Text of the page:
I vividly remember seeing Marcus Bakke, our denomination’s district superintendent, weeping unashamedly for the lost before the gathered ministers. We need more men and women of God that have an intense passion for souls and who aren’t afraid to pour out tears for lost people. At the church that my wife and I are currently attending, there is scarcely a Sunday that goes by where the senior pastor’s eyes are not moist with tears as a result of his compassion for people.
Agony in the flames…agony in prayer. In the book of Job it says, “From out of the city men groan, and the souls of the wounded cry out!” (Job 24:12). I don’t know about you, but I am amazed at how quickly my own heart loses its flame of passion for the lost. My own heart naturally tends toward coldness and toward majoring on minors, but the Holy Spirit faithfully reminds me to continually seek the face of the One Who gave His life for sinners. Would that God give would give us tears and a genuine, overwhelming agony for souls!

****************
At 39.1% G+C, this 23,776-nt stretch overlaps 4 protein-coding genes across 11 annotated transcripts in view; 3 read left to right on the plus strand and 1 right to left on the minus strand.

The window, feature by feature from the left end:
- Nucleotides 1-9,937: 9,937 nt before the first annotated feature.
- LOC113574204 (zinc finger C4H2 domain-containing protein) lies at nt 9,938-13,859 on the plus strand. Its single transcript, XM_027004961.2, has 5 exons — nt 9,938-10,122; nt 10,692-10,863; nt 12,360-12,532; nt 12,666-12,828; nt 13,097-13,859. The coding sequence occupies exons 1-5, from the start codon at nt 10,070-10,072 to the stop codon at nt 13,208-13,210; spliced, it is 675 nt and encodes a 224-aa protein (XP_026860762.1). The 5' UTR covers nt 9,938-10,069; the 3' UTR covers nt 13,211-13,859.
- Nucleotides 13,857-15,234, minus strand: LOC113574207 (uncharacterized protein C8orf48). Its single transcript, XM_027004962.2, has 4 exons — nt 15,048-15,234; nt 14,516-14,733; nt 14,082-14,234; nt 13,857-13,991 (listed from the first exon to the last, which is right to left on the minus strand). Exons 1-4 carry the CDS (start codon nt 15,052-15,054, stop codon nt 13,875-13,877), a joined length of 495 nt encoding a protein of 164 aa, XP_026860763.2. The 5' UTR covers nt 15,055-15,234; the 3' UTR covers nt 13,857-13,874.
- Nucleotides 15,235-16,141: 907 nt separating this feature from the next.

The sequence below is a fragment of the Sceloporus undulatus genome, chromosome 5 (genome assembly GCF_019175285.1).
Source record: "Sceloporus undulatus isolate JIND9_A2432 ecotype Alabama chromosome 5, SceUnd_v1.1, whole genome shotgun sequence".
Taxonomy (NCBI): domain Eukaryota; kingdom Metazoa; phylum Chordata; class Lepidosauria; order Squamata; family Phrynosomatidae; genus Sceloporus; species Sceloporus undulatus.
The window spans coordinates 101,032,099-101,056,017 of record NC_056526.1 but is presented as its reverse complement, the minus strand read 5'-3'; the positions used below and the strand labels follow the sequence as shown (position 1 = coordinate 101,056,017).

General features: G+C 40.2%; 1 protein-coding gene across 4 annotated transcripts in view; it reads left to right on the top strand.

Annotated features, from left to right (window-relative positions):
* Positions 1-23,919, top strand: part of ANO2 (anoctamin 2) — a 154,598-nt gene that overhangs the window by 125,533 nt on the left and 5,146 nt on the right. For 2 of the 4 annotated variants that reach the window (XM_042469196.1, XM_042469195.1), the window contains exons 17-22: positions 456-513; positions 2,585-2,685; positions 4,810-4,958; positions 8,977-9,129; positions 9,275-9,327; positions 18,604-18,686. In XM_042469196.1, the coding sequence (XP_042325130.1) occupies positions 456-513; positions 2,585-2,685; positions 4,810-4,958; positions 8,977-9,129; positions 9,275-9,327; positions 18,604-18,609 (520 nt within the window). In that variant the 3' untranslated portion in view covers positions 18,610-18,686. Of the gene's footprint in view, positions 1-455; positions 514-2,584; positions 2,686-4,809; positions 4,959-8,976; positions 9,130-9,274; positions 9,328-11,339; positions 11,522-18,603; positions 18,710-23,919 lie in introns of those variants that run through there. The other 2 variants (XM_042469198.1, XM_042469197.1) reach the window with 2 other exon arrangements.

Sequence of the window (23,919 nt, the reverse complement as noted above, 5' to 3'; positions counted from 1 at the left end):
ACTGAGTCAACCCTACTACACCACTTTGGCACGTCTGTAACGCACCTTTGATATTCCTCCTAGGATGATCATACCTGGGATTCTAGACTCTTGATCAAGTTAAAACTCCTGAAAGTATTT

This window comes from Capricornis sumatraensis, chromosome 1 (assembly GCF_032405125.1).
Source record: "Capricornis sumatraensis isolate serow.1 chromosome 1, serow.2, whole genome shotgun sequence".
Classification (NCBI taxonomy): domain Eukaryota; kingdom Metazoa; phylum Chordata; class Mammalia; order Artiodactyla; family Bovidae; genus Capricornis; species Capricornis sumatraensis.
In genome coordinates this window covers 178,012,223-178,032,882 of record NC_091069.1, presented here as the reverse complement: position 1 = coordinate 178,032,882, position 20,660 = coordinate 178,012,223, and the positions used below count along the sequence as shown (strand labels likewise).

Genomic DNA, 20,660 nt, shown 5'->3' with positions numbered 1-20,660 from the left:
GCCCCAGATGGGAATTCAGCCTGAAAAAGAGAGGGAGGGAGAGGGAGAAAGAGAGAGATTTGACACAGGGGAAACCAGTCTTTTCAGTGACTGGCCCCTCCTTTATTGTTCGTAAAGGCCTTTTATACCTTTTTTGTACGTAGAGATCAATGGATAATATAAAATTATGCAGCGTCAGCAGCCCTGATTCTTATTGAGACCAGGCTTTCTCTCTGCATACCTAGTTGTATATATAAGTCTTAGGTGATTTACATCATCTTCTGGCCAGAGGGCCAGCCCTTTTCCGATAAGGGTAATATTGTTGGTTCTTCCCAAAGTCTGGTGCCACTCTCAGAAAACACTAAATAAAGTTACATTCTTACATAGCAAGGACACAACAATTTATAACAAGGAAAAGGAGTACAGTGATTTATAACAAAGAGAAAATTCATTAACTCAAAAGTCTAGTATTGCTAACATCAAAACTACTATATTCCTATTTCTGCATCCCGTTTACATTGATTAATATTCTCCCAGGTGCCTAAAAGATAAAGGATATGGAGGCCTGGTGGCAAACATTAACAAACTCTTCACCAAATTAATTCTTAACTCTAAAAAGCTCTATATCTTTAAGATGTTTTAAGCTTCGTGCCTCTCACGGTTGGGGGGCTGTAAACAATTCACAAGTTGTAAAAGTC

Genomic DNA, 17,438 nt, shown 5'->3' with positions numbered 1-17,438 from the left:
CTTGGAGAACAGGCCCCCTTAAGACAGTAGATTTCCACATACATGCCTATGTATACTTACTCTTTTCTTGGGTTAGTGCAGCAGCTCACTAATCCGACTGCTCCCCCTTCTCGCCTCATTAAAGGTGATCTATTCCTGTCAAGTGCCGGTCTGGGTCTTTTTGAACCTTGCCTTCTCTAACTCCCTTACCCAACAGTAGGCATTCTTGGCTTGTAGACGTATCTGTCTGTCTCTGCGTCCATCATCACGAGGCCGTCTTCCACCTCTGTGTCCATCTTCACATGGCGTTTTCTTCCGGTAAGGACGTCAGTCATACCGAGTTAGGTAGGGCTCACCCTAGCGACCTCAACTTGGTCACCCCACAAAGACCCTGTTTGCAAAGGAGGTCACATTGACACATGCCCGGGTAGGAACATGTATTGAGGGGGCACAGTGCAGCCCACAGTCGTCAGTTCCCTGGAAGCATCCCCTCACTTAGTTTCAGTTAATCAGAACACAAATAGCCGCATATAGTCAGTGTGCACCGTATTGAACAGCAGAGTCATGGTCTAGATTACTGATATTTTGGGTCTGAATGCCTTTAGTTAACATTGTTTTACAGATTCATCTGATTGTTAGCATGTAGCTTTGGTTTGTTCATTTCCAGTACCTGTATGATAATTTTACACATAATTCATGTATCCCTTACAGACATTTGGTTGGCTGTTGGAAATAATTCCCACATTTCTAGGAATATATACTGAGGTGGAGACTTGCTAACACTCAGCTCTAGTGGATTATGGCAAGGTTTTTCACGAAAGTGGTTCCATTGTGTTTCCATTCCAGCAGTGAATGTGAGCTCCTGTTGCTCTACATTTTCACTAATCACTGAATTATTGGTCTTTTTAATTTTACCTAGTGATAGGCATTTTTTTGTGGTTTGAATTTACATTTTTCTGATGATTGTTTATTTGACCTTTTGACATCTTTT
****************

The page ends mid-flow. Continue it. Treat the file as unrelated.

What is it that is keeping you off from your knees? Has the path to your secret place of prayer overgrown with weeds? Is the flame of passion in your own heart down to a single, smoldering ember? Is the Holy Spirit tugging at your heart today to find a quiet place to pray and to seek His face? The time you spend on your knees can impact lives for all of eternity.
All rights reserved